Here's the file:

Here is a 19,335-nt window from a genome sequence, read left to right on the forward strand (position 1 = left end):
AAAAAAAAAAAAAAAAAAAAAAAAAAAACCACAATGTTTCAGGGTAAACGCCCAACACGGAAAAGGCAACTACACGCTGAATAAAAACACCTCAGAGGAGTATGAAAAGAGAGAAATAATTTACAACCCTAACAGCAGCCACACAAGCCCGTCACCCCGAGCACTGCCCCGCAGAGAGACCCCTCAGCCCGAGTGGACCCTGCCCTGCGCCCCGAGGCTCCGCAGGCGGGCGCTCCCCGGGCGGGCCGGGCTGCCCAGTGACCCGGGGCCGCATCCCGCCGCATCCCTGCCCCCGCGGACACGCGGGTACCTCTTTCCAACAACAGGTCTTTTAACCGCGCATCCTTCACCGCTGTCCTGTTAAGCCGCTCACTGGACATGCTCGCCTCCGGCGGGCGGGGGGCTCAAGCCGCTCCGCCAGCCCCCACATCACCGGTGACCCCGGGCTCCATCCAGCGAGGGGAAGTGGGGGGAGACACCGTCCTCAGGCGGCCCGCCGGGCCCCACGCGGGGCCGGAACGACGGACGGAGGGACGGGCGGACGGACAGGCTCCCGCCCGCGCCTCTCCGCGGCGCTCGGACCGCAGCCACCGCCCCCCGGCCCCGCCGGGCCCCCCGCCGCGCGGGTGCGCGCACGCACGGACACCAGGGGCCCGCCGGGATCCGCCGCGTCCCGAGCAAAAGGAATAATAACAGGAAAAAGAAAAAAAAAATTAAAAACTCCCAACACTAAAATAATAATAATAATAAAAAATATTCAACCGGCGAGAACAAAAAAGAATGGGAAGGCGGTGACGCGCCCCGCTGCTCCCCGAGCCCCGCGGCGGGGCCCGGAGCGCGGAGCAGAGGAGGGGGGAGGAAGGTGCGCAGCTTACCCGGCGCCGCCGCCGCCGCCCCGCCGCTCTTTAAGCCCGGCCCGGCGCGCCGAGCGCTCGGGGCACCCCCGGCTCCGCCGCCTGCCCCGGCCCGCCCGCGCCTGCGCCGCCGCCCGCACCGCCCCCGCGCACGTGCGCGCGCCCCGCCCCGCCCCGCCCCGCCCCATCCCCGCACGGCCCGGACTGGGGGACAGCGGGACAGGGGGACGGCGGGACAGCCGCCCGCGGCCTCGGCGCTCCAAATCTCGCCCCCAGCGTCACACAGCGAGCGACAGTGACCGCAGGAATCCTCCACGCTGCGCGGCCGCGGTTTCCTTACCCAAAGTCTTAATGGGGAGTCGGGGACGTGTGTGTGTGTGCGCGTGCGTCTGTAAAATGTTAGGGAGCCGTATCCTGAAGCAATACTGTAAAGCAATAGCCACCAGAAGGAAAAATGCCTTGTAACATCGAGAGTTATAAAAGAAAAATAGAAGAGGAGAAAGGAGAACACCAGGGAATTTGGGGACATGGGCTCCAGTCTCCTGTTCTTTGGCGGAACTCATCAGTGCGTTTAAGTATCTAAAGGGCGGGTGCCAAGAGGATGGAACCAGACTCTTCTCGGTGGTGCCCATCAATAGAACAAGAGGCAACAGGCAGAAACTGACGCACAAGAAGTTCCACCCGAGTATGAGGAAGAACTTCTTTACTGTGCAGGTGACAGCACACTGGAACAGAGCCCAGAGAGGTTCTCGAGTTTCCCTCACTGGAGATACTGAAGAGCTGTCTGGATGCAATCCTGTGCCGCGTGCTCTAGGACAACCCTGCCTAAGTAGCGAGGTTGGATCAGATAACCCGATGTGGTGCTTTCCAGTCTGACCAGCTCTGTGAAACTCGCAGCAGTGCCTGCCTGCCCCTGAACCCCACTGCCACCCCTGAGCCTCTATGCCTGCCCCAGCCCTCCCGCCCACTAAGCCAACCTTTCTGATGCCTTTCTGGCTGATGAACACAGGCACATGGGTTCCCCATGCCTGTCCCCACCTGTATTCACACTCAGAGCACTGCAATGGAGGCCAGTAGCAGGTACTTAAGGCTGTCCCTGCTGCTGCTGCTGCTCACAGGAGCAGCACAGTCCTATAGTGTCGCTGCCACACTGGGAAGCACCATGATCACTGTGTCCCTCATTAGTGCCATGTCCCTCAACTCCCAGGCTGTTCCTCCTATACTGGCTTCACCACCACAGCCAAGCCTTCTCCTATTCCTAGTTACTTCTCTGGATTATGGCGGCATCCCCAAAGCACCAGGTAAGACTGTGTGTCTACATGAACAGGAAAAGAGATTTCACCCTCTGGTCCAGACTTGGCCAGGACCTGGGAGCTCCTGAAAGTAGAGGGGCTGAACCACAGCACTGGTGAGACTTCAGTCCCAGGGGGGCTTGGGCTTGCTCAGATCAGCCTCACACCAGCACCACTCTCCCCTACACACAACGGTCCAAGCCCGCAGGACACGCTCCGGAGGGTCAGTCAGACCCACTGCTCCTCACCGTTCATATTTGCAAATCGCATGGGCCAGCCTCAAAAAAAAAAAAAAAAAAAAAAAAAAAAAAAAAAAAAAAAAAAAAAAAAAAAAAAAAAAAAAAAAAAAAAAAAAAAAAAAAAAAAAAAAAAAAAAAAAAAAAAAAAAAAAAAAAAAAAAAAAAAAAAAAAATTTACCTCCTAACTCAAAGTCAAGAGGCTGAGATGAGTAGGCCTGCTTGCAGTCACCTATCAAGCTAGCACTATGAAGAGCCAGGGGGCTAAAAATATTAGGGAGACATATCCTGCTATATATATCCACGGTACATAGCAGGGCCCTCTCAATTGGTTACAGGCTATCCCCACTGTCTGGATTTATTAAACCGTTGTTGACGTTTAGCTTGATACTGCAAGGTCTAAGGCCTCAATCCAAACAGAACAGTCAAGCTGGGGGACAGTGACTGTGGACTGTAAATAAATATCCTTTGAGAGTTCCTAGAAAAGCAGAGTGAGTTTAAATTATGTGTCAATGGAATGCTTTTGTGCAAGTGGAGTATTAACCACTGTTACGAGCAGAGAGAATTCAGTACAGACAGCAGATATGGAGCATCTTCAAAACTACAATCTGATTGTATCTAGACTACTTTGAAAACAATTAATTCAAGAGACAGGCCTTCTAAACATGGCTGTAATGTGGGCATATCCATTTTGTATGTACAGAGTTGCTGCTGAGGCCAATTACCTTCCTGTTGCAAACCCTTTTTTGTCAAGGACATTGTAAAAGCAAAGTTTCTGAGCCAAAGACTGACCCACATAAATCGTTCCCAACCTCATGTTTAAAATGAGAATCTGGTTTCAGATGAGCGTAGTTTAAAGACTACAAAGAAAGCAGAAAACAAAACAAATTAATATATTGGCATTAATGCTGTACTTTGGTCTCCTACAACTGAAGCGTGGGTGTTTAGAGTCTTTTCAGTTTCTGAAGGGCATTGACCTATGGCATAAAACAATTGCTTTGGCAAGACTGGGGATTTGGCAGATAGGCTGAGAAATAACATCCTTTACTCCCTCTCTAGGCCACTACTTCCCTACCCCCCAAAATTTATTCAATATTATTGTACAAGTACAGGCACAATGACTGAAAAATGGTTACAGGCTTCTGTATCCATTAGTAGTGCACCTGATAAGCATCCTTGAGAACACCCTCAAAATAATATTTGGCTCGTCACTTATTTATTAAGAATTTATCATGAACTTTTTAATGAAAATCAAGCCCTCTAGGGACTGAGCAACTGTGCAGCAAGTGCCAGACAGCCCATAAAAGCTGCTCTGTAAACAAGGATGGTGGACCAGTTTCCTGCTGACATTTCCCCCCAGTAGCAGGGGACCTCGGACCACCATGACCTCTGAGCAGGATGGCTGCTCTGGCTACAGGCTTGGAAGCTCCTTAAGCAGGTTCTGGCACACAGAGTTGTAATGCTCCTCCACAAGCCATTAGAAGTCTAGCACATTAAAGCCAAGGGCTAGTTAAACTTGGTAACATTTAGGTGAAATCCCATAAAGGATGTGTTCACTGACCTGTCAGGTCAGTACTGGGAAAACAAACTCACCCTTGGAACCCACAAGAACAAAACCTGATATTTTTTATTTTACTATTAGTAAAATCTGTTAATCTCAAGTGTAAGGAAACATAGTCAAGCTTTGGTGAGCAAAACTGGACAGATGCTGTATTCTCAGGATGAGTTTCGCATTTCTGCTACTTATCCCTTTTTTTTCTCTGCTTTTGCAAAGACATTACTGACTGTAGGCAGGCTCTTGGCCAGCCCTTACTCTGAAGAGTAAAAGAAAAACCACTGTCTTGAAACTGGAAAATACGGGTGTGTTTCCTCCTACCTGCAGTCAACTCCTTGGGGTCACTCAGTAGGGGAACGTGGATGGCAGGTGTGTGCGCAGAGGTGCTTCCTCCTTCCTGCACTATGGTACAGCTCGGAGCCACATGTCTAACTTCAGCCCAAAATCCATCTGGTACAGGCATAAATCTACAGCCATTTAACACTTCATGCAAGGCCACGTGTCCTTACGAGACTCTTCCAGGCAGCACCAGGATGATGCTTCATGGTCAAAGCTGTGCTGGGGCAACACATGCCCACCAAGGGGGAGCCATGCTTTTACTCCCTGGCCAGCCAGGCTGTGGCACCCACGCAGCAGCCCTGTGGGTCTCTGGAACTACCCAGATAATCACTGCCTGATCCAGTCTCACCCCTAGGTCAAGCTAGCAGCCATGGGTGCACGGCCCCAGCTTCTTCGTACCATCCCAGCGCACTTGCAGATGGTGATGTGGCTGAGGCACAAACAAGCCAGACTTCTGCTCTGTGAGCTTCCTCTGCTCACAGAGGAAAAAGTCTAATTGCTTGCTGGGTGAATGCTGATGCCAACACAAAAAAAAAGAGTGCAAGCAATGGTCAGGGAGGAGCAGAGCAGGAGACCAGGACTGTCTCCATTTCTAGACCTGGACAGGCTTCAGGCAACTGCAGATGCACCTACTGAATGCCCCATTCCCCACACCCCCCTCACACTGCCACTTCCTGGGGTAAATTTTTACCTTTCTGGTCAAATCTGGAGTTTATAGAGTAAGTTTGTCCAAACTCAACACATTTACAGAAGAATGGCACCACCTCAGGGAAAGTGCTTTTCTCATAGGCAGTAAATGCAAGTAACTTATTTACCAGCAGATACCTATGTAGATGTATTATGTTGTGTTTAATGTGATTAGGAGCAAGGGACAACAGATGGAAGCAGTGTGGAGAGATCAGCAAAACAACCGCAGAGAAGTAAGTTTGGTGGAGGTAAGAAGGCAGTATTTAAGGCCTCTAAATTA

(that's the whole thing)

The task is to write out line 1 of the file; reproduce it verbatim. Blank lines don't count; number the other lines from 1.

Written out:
Here is a 19,335-nt window from a genome sequence, read left to right on the forward strand (position 1 = left end):